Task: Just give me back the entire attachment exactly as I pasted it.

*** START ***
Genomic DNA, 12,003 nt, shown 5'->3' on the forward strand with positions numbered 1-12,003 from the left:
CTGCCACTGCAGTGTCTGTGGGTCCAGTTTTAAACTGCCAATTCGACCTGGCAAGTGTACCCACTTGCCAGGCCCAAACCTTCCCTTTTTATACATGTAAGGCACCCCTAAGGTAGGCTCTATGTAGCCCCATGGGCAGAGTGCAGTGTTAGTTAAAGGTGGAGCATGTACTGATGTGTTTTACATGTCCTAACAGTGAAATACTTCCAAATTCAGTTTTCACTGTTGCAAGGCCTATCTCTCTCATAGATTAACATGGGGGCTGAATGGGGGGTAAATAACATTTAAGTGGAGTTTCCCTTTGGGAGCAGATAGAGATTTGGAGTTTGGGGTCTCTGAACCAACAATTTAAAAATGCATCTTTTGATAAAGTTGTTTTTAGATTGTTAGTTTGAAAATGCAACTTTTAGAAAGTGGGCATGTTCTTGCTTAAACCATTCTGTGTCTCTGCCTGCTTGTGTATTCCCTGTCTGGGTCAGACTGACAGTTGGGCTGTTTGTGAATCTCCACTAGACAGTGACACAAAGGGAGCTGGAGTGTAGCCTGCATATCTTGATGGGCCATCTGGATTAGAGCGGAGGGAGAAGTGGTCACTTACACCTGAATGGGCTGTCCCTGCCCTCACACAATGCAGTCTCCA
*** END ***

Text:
Genomic DNA, 12,003 nt, shown 5'->3' on the forward strand with positions numbered 1-12,003 from the left:
CTGCCACTGCAGTGTCTGTGGGTCCAGTTTTAAACTGCCAATTCGACCTGGCAAGTGTACCCACTTGCCAGGCCCAAACCTTCCCTTTTTATACATGTAAGGCACCCCTAAGGTAGGCTCTATGTAGCCCCATGGGCAGAGTGCAGTGTTAGTTAAAGGTGGAGCATGTACTGATGTGTTTTACATGTCCTAACAGTGAAATACTTCCAAATTCAGTTTTCACTGTTGCAAGGCCTATCTCTCTCATAGATTAACATGGGGGCTGAATGGGGGGTAAATAACATTTAAGTGGAGTTTCCCTTTGGGAGCAGATAGAGATTTGGAGTTTGGGGTCTCTGAACCAACAATTTAAAAATGCATCTTTTGATAAAGTTGTTTTTAGATTGTTAGTTTGAAAATGCAACTTTTAGAAAGTGGGCATGTTCTTGCTTAAACCATTCTGTGTCTCTGCCTGCTTGTGTATTCCCTGTCTGGGTCAGACTGACAGTTGGGCTGTTTGTGAATCTCCACTAGACAGTGACACAAAGGGAGCTGGAGTGTAGCCTGCATATCTTGATGGGCCATCTGGATTAGAGCGGAGGGAGAAGTGGTCACTTACACCTGAATGGGCTGTCCCTGCCCTCACACAATGCAGTCTCCA